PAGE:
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The cadherins are a superfamily of cell adhesion molecules comprising over 180 variants, with specific tissues expressing a particular combination of cadherin types. Cadherins generally exhibit homophilic binding; i.e., cadherins on one cell bind to cadherins of the same or closely related type on another cell. Thus, cells of the same type have a specific affinity to bind to each other and sort themselves into clusters to form tissues.

Cell Sorting During Development

Cell sorting plays an essential role during embryogenesis and development, as demonstrated by early experiments with amphibian embryos. Cells from young embryos were dissociated and allowed to mix. When this mix was allowed to aggregate, similar cells grouped together, forming structures. These structures resembled embryonic layers such as the mesoderm, epidermis, and neural tube. Cadherin expression changes as the cells differentiate during development, enabling the formation of complex structures such as the neural tube of vertebrates. As the neural groove forms from the ectodermal layer, the neural plate cells shift their cadherin expression from E-cadherin to N-cadherin. The cells at the neural plate border also start expressing other cadherins like cadherin 6B, thus bringing together the two ends and facilitating the pinching off of the neural tube.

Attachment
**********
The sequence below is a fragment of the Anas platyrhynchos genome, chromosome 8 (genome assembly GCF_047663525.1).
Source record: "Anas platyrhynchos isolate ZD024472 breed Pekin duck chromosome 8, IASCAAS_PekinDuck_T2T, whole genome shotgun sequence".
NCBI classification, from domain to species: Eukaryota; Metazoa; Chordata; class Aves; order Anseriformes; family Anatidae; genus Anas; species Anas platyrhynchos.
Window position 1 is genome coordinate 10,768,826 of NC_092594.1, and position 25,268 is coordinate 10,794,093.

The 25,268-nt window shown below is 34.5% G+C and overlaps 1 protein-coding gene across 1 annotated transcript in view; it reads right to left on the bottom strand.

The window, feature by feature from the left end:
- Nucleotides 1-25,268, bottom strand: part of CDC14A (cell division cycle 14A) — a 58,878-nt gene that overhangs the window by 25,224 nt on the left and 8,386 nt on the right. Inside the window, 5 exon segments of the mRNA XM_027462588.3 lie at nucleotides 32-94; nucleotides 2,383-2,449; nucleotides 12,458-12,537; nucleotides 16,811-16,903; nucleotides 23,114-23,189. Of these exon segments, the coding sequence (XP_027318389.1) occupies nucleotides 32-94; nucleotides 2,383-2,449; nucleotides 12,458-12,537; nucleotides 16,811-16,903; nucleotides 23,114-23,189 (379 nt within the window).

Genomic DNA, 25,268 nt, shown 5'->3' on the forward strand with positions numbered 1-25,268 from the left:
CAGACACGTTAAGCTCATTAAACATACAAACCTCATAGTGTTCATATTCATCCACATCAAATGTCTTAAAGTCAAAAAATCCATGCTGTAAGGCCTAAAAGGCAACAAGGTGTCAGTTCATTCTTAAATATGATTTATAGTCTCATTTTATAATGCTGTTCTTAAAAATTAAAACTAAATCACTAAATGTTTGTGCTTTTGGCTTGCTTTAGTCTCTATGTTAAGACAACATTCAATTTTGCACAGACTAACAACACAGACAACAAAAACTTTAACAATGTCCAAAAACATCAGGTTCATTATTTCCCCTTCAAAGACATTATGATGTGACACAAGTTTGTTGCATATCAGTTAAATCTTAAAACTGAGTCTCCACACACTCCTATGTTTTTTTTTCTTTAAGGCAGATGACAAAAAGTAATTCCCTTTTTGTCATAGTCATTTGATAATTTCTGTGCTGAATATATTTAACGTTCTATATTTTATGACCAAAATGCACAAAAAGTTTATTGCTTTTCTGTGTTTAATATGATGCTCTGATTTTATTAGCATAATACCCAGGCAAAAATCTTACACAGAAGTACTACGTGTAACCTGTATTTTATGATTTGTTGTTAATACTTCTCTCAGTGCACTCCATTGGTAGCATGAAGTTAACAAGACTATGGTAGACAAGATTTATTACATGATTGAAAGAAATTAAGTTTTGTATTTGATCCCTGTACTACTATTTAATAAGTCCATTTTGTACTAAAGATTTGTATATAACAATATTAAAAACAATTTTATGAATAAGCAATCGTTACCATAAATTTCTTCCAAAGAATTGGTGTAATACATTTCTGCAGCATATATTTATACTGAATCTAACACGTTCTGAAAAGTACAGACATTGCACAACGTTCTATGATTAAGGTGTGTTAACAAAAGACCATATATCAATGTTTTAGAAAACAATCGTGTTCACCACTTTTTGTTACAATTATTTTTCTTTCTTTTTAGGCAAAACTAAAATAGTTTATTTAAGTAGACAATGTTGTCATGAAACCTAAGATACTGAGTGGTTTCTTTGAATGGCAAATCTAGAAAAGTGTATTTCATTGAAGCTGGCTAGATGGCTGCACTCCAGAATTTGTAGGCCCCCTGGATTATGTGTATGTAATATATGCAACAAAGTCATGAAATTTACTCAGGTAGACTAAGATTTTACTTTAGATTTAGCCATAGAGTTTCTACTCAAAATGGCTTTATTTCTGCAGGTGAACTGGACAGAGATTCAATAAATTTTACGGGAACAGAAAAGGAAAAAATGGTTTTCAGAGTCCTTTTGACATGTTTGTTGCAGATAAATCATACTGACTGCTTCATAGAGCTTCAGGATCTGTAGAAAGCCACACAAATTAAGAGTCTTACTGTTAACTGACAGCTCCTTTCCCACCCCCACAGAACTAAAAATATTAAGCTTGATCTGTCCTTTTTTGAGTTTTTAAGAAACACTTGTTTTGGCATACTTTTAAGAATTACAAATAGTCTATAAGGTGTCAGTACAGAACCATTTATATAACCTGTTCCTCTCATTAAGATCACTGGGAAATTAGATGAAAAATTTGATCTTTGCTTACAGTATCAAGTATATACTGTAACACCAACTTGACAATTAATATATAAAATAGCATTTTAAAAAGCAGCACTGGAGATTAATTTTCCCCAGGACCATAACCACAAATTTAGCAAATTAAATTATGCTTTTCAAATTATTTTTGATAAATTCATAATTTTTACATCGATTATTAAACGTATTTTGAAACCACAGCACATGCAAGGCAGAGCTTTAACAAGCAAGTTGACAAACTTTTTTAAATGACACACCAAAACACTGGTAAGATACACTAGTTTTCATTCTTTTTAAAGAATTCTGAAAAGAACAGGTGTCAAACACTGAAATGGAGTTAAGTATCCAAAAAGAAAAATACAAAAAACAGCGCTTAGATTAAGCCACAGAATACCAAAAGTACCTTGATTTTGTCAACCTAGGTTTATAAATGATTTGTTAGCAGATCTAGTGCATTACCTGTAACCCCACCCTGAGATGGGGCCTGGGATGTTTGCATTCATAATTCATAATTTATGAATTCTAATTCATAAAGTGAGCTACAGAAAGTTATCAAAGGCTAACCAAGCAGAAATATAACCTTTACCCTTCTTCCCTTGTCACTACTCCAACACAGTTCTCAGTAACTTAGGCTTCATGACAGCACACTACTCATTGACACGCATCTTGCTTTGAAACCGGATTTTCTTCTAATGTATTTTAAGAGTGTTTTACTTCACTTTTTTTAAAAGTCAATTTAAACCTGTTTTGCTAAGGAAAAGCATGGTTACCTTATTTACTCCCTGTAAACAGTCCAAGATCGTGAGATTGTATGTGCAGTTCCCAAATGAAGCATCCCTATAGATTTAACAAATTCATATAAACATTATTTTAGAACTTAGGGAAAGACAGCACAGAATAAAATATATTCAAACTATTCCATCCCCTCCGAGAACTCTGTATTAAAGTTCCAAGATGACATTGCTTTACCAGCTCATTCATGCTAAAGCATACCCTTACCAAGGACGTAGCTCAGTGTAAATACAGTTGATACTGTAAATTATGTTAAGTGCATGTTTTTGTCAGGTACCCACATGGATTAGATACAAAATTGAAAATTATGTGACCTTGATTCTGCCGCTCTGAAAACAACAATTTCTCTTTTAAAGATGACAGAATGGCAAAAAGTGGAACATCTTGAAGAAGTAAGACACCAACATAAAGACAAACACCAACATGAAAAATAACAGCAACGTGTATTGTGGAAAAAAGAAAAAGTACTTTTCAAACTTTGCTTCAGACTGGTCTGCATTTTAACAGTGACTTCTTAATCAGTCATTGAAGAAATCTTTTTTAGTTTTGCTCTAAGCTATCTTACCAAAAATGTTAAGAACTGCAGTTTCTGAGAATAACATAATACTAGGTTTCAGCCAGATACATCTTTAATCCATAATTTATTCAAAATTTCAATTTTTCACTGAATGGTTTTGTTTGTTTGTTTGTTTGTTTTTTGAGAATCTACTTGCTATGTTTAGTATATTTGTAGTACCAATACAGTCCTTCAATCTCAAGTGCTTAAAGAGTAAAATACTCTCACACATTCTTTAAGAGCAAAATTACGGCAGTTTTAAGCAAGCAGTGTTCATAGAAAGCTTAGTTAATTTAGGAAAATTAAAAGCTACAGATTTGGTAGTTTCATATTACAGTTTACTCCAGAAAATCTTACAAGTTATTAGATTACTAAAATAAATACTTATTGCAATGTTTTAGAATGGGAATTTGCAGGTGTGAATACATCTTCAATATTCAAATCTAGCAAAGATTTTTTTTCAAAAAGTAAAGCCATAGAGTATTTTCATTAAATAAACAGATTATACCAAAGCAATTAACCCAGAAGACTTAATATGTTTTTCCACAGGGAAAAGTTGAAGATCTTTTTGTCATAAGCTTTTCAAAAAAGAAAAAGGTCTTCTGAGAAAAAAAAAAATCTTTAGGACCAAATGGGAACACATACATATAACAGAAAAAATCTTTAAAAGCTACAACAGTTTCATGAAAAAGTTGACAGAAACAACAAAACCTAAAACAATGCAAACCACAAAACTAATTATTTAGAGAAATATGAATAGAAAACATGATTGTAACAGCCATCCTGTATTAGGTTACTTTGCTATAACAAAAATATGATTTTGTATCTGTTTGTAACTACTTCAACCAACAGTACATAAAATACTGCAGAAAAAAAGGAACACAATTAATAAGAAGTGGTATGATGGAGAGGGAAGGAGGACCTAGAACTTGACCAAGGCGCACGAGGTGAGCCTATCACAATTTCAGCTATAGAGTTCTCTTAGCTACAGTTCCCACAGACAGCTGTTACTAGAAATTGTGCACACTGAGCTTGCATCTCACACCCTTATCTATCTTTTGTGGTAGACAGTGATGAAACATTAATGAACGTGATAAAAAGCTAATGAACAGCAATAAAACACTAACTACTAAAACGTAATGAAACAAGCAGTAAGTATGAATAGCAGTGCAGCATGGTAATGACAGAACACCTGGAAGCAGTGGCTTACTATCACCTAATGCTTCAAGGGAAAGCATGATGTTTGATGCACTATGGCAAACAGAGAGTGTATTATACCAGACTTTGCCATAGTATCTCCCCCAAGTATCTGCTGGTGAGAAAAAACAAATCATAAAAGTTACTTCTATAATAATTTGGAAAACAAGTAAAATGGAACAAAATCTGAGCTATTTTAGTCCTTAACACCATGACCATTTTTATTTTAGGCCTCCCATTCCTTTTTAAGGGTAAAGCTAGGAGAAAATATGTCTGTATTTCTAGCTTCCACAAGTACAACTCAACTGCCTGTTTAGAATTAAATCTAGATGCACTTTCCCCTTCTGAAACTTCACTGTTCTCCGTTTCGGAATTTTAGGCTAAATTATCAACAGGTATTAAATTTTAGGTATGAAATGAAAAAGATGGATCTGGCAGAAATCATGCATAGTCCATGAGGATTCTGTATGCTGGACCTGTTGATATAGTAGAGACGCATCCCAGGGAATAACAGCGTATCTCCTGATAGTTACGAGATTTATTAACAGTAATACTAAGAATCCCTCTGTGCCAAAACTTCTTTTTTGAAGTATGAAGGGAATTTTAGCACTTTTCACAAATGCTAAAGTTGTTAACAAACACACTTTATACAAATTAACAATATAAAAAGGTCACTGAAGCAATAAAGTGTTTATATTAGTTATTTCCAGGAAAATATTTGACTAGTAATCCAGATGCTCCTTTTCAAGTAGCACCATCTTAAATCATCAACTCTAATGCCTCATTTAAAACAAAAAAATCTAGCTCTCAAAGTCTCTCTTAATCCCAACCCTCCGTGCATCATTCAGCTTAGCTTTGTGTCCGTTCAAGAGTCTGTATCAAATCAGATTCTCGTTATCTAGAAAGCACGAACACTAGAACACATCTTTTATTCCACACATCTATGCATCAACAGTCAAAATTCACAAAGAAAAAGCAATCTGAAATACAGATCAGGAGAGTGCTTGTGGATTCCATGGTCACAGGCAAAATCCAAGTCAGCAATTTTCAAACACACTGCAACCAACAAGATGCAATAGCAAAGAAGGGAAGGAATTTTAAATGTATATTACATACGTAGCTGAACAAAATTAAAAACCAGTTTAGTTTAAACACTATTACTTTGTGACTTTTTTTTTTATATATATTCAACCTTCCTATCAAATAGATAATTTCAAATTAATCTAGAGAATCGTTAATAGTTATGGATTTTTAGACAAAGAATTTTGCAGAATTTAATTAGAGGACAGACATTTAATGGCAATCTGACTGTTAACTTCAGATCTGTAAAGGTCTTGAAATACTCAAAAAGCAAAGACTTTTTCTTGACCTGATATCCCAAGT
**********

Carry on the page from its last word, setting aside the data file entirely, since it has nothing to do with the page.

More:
Cadherins and Malignancy

Cadherin-mediated cell-cell adhesion is an important mechanism that maintains tissue homeostasis in multicellular organisms. In cancerous tissues, however, this cell adhesion breaks down. Many epithelial tumor cells stop expressing E-cadherin molecules, partially or entirely, aided by various transcription regulators. For example, a transcription regulator called Twist inhibits the expression of E-cadherin, thus preventing the tumor cells from adhering to the neighboring cells. This transformation is called the epithelial to mesenchymal transition (EMT). It is a characteristic feature of progression to malignancy that allows tumor cells to escape and invade other tissues. Experimentally blocking Twist in malignant breast cancer cells reduces their malignancy. In contrast, normal epithelial cells can be induced to undergo EMT by increasing Twist expression.

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